Transporting dangerous goods can be a complex business. After all, special care must be taken to ensure that people, property and the environment are not placed at risk. If firms fail in this task, the consequences can be disastrous. In the very worst cases, significant damage can be done and lives can even be lost. Also, as well as the human and material cost of these incidents, firms have to cope with potentially long-lasting reputational damage.
It is no surprise therefore that there is considerable demand for top-quality dangerous goods packaging. To help ensure that their goods get from A to B safely, firms can invest in specialised plastic drums, jerrycans and other provisions.
One organisation that understands the dangers involved with transporting hazardous goods is the Institution of Occupational Safety and Health (IOSH). Recently, it called for “more action” when it comes to protecting the individuals who transport dangerous goods in the retail and distribution industry.
Astrid van der Burgt from the IOSH Retail and Distribution Group commented: “In the retail industry transporting dangerous goods isn’t that common, so many organisations involved in retail don’t have safety professionals in-house who work to specifically reduce risks in this one area. In this case, more action and care needs to be taken to make sure employees are kept safe when transporting and handling packages which contain dangerous goods.”
Ms van der Burgt added: “Staff should be appropriately trained to handle dangerous goods in packages. Employers need to ensure their employees are briefed well, and that they understand how to deal with merchandise they’re distributing, should something go wrong. In any case, prevention is far better than cure. Throughout the supply chain, communication lines should be opened and clear so that participants involved the carriage of dangerous goods in packages have the right information and support.”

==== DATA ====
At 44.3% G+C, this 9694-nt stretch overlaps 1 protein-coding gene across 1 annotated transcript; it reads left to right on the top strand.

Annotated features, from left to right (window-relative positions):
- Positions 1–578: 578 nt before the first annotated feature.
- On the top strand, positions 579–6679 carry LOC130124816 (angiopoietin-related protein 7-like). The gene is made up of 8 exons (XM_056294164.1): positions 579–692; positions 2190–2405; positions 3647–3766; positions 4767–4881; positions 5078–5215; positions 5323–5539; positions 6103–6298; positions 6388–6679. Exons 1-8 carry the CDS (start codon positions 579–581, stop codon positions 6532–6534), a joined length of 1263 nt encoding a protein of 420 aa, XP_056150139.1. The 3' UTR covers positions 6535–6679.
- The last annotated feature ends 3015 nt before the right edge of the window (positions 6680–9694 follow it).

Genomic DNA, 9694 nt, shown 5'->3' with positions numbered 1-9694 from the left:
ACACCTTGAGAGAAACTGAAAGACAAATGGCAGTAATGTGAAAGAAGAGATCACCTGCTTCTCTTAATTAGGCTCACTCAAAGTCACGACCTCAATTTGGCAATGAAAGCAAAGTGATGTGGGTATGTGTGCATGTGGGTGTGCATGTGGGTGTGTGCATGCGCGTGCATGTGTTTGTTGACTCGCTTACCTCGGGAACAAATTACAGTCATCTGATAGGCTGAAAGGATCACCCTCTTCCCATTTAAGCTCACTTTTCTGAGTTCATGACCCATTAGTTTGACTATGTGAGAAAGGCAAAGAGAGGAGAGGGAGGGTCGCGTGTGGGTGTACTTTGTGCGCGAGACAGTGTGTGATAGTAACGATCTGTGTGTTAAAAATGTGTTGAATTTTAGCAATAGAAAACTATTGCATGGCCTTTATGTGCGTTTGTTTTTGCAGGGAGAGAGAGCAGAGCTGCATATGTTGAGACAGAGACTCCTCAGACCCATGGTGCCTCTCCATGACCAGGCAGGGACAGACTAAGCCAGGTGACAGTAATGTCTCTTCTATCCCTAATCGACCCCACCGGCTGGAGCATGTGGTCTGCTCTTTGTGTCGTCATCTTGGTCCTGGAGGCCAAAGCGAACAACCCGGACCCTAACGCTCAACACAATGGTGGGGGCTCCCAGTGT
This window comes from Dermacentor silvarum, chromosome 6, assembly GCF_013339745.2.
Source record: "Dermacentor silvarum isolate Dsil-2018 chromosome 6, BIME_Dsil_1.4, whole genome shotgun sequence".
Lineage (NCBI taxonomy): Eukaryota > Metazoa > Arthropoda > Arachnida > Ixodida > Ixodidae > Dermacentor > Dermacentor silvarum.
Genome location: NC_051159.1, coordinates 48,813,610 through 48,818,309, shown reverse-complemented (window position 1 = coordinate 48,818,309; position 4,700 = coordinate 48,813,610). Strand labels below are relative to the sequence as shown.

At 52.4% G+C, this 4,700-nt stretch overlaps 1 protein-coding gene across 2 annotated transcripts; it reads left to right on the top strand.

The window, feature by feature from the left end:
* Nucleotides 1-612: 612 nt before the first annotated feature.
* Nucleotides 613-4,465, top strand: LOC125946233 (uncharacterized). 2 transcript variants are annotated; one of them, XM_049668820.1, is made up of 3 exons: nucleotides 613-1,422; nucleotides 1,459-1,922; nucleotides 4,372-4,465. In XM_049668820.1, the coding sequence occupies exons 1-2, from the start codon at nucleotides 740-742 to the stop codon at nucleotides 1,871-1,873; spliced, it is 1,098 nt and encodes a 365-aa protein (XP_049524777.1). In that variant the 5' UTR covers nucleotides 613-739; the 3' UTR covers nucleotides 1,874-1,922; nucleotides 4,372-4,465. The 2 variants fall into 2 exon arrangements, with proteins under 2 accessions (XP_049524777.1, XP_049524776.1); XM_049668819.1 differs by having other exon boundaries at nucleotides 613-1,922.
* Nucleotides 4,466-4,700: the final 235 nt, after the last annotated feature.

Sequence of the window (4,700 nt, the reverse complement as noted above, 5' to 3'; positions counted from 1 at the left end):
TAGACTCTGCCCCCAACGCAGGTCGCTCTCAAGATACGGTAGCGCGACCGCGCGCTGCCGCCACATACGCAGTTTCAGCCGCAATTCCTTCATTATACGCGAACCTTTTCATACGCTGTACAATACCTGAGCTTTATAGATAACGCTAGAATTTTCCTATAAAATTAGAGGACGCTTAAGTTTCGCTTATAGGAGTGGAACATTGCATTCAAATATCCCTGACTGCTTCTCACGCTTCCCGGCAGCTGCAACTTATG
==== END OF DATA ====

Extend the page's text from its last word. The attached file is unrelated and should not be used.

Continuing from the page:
Meanwhile, the IOSH noted that over the years, there have been a range of news reports concerning “perilous products” that have caused “havoc in transit”.
Recently, the IOSH Retail and Distribution Group established a Dangerous Goods Forum that comprises safety professionals from a range of organisations, including DHL and Wincanton. The purpose of the group is to help raise the level of understanding concerning the issues surrounding the transport of dangerous goods in the sector.
Those behind the initiative hope it will allow establishments to work together to form solutions to common problems within the industry.
Even though many organisations are feeling the financial pinch at present and are therefore looking to reduce their costs, it is imperative that they do not cut corners when it comes to transporting dangerous goods. While this may save them cash in the short term, it could be hugely damaging in the longer term and it may even lead to tragic consequences.
By adopting a responsible approach to this issue and utilising all the relevant resources, potentially including open top drums, firms can avoid a whole series of difficulties and managers can enjoy greater peace of mind. By heading online, bosses should be able to find all the packaging they need.
About the Author – Anna Longdin is a freelance blogger who has written extensively on the subject of dangerous goods packaging for a range of sites, including Air Sea Containers Ltd.